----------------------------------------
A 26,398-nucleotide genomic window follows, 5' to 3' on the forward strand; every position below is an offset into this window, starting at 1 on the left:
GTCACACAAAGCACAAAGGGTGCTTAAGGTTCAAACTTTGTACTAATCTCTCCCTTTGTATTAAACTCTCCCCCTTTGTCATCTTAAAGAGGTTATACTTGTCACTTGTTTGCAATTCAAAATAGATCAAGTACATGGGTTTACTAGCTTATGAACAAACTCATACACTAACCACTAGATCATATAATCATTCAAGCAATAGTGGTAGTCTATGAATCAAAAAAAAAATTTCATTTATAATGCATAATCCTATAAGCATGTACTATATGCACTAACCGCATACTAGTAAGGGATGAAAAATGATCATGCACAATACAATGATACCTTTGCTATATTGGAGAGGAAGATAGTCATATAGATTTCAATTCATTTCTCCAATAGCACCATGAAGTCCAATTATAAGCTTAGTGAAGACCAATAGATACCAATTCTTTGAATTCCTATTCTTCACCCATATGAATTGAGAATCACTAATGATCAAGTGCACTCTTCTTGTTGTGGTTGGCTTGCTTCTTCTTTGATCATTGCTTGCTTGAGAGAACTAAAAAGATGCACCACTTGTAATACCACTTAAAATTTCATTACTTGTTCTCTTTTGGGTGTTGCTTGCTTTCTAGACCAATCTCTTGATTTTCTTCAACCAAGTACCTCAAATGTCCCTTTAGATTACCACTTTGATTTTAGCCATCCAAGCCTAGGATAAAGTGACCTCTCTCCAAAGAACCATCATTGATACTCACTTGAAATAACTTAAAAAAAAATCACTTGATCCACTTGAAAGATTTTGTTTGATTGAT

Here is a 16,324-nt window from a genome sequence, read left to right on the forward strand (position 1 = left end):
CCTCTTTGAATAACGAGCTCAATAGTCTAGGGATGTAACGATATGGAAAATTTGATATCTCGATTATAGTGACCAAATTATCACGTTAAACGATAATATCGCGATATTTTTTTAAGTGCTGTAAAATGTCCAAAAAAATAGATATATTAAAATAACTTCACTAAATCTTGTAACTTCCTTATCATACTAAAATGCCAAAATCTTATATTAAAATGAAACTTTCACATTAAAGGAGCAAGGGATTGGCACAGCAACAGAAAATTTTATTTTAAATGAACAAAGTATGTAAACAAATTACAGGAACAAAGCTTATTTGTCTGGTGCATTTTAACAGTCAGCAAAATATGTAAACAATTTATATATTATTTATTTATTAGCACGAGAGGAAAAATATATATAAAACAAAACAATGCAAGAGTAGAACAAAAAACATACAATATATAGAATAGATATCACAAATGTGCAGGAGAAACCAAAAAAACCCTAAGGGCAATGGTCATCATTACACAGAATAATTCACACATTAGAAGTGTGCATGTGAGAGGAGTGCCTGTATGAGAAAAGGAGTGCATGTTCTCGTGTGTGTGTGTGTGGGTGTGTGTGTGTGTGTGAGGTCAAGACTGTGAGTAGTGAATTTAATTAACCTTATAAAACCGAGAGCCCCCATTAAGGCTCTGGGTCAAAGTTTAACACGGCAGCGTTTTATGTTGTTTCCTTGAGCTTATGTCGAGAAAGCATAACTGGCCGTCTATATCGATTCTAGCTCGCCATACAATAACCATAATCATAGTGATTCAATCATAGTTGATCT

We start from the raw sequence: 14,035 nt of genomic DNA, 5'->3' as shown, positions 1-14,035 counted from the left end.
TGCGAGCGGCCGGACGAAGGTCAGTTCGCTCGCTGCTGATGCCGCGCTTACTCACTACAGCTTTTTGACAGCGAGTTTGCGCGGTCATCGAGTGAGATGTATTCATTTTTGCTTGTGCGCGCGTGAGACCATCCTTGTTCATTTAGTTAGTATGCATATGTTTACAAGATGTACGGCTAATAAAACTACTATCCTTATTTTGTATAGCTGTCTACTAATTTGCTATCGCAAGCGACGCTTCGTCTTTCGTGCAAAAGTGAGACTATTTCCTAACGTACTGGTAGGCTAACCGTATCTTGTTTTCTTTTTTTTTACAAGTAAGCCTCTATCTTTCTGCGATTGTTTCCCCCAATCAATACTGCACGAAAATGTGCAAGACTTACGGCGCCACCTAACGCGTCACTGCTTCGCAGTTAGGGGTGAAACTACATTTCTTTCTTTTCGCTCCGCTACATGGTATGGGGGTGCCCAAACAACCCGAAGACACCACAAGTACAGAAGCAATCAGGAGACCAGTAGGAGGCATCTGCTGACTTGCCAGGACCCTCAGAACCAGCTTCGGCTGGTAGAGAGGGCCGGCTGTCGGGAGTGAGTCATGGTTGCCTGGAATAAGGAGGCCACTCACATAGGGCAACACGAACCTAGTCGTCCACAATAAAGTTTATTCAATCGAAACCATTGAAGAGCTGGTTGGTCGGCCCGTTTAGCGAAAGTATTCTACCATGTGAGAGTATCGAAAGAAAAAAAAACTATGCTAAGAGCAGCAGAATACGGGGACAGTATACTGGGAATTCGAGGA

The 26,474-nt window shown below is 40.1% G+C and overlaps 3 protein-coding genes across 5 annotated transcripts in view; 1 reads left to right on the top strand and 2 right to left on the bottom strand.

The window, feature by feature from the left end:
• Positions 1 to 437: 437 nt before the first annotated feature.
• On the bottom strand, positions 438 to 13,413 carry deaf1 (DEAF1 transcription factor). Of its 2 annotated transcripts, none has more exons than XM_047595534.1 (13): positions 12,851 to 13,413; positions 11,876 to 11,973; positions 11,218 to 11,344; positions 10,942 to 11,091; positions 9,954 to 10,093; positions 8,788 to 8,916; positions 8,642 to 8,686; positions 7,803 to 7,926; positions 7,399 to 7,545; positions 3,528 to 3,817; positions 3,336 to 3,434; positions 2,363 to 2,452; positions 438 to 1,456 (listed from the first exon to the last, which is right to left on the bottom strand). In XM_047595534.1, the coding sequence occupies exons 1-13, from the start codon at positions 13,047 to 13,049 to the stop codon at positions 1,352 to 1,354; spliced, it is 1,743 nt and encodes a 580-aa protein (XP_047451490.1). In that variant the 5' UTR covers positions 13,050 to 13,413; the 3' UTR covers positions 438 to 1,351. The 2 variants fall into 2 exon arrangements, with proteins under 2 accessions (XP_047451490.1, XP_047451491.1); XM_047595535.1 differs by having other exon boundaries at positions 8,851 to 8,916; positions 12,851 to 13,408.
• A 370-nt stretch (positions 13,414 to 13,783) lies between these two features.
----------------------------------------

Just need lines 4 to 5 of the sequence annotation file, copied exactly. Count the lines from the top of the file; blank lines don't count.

CCTCTTTGAATAACGAGCTCAATAGTCTAGGGATGTAACGATATGGAAAATTTGATATCTCGATTATAGTGACCAAATTATCACGTTAAACGATAATATCGCGATATTTTTTTAAGTGCTGTAAAATGTCCAAAAAAATAGATATATTAAAATAACTTCACTAAATCTTGTAACTTCCTTATCATACTAAAATGCCAAAATCTTATATTAAAATGAAACTTTCACATTAAAGGAGCAAGGGATTGGCACAGCAACAGAAAATTTTATTTTAAATGAACAAAGTATGTAAACAAATTACAGGAACAAAGCTTATTTGTCTGGTGCATTTTAACAGTCAGCAAAATATGTAAACAATTTATATATTATTTATTTATTAGCACGAGAGGAAAAATATATATAAAACAAAACAATGCAAGAGTAGAACAAAAAACATACAATATATAGAATAGATATCACAAATGTGCAGGAGAAACCAAAAAAACCCTAAGGGCAATGGTCATCATTACACAGAATAATTCACACATTAGAAGTGTGCATGTGAGAGGAGTGCCTGTATGAGAAAAGGAGTGCATGTTCTCGTGTGTGTGTGTGTGGGTGTGTGTGTGTGTGTGAGGTCAAGACTGTGAGTAGTGAATTTAATTAACCTTATAAAACCGAGAGCCCCCATTAAGGCTCTGGGTCAAAGTTTAACACGGCAGCGTTTTATGTTGTTTCCTTGAGCTTATGTCGAGAAAGCATAACTGGCCGTCTATATCGATTCTAGCTCGCCATACAATAACCATAATCATAGTGATTCAATCATAGTTGATCT

We start from the raw sequence: 14,035 nt of genomic DNA, 5'->3' as shown, positions 1-14,035 counted from the left end.